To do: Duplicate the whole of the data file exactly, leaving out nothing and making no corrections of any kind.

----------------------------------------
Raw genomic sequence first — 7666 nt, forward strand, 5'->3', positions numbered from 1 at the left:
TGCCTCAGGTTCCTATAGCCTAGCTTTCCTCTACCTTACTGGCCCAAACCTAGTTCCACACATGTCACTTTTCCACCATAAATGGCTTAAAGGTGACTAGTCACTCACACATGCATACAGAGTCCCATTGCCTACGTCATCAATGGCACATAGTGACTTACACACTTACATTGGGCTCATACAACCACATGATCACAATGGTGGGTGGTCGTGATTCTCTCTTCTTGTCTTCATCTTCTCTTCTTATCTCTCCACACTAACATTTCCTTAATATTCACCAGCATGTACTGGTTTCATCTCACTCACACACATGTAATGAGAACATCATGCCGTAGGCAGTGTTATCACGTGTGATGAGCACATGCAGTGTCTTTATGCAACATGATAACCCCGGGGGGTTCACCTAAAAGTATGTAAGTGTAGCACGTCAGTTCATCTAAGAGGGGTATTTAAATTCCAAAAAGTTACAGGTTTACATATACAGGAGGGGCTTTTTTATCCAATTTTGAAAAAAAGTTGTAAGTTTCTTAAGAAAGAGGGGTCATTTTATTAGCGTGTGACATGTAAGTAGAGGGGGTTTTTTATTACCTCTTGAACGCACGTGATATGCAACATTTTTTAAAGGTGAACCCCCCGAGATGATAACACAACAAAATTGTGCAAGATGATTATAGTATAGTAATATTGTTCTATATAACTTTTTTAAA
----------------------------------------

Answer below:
Raw genomic sequence first — 7666 nt, forward strand, 5'->3', positions numbered from 1 at the left:
TGCCTCAGGTTCCTATAGCCTAGCTTTCCTCTACCTTACTGGCCCAAACCTAGTTCCACACATGTCACTTTTCCACCATAAATGGCTTAAAGGTGACTAGTCACTCACACATGCATACAGAGTCCCATTGCCTACGTCATCAATGGCACATAGTGACTTACACACTTACATTGGGCTCATACAACCACATGATCACAATGGTGGGTGGTCGTGATTCTCTCTTCTTGTCTTCATCTTCTCTTCTTATCTCTCCACACTAACATTTCCTTAATATTCACCAGCATGTACTGGTTTCATCTCACTCACACACATGTAATGAGAACATCATGCCGTAGGCAGTGTTATCACGTGTGATGAGCACATGCAGTGTCTTTATGCAACATGATAACCCCGGGGGGTTCACCTAAAAGTATGTAAGTGTAGCACGTCAGTTCATCTAAGAGGGGTATTTAAATTCCAAAAAGTTACAGGTTTACATATACAGGAGGGGCTTTTTTATCCAATTTTGAAAAAAAGTTGTAAGTTTCTTAAGAAAGAGGGGTCATTTTATTAGCGTGTGACATGTAAGTAGAGGGGGTTTTTTATTACCTCTTGAACGCACGTGATATGCAACATTTTTTAAAGGTGAACCCCCCGAGATGATAACACAACAAAATTGTGCAAGATGATTATAGTATAGTAATATTGTTCTATATAACTTTTTTAAA